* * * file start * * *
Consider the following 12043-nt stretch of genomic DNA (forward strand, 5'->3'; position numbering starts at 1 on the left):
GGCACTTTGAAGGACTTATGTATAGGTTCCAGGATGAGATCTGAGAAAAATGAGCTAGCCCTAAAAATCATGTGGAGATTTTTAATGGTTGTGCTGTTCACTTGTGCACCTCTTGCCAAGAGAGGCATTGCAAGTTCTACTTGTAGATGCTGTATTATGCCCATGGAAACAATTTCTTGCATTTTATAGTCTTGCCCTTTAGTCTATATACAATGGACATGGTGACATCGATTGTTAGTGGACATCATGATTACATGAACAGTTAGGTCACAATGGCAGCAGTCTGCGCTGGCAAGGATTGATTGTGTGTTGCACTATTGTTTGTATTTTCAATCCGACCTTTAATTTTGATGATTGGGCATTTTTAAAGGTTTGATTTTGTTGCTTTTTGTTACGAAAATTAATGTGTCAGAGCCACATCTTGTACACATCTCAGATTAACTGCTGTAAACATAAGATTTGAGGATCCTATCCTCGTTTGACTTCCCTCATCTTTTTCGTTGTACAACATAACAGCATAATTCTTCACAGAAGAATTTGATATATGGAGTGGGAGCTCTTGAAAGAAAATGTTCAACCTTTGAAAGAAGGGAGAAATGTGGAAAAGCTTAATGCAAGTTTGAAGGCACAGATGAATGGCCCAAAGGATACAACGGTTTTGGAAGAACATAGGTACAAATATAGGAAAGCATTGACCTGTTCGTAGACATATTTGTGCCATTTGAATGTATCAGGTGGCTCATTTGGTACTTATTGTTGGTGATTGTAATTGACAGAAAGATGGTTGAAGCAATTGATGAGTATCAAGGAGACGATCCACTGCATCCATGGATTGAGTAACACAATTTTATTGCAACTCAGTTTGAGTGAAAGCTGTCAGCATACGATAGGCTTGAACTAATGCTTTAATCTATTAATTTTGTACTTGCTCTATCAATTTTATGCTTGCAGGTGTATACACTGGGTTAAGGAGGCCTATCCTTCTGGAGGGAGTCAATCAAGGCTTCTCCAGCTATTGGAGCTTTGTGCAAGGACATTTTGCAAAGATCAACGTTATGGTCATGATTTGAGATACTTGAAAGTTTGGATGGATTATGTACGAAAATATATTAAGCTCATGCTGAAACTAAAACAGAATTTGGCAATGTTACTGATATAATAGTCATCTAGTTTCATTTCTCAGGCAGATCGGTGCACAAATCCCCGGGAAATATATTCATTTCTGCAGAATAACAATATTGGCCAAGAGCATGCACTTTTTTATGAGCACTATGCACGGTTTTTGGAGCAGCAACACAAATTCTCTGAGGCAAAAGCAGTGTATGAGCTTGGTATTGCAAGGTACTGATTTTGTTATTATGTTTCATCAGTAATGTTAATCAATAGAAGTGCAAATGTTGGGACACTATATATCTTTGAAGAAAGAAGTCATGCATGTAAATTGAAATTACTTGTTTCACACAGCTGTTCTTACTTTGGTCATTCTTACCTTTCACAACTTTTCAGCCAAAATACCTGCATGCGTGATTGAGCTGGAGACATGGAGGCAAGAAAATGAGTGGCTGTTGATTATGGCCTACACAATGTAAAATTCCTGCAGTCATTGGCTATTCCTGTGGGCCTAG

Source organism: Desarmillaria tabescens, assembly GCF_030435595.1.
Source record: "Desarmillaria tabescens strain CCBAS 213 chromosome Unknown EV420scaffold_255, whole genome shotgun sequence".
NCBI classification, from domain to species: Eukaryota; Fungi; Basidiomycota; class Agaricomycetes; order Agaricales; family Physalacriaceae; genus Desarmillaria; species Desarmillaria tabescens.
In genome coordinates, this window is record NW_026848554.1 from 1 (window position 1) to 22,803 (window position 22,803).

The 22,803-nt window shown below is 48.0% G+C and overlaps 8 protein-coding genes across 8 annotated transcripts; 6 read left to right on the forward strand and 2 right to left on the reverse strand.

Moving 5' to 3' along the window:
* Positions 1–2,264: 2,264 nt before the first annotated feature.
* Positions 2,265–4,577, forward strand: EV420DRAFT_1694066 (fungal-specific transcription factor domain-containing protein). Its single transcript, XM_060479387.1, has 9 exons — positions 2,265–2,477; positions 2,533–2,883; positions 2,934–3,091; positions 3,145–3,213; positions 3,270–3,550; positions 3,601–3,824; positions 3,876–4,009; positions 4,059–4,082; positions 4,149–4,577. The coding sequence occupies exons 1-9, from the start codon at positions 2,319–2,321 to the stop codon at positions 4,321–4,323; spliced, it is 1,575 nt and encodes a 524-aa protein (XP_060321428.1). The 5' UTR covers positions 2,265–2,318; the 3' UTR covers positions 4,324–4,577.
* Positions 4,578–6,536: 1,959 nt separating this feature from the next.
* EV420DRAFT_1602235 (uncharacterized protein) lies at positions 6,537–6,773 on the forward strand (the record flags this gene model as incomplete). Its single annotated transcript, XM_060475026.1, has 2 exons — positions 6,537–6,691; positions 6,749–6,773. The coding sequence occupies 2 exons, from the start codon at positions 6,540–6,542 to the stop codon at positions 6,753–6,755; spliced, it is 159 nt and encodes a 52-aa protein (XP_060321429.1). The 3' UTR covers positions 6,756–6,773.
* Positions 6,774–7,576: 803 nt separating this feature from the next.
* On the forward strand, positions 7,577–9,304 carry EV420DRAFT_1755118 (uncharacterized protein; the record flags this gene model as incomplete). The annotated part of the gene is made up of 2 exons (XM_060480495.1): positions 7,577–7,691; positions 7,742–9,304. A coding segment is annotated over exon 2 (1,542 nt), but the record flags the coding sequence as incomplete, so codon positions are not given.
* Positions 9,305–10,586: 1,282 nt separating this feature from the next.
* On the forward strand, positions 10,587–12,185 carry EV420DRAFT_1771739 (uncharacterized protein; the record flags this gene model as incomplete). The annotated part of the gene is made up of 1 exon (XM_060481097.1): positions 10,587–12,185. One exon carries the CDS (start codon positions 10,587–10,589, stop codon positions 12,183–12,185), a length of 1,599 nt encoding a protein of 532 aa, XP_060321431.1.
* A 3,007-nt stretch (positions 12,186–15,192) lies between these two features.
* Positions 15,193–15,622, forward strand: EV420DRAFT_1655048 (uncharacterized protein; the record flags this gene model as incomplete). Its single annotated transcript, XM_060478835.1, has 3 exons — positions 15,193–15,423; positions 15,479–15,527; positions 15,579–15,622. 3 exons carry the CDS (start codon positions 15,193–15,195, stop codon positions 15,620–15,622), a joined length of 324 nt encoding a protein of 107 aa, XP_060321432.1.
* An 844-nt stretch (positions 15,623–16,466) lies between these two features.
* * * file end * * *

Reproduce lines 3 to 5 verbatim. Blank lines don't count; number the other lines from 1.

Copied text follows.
Source organism: Desarmillaria tabescens, assembly GCF_030435595.1.
Source record: "Desarmillaria tabescens strain CCBAS 213 chromosome Unknown EV420scaffold_255, whole genome shotgun sequence".
NCBI classification, from domain to species: Eukaryota; Fungi; Basidiomycota; class Agaricomycetes; order Agaricales; family Physalacriaceae; genus Desarmillaria; species Desarmillaria tabescens.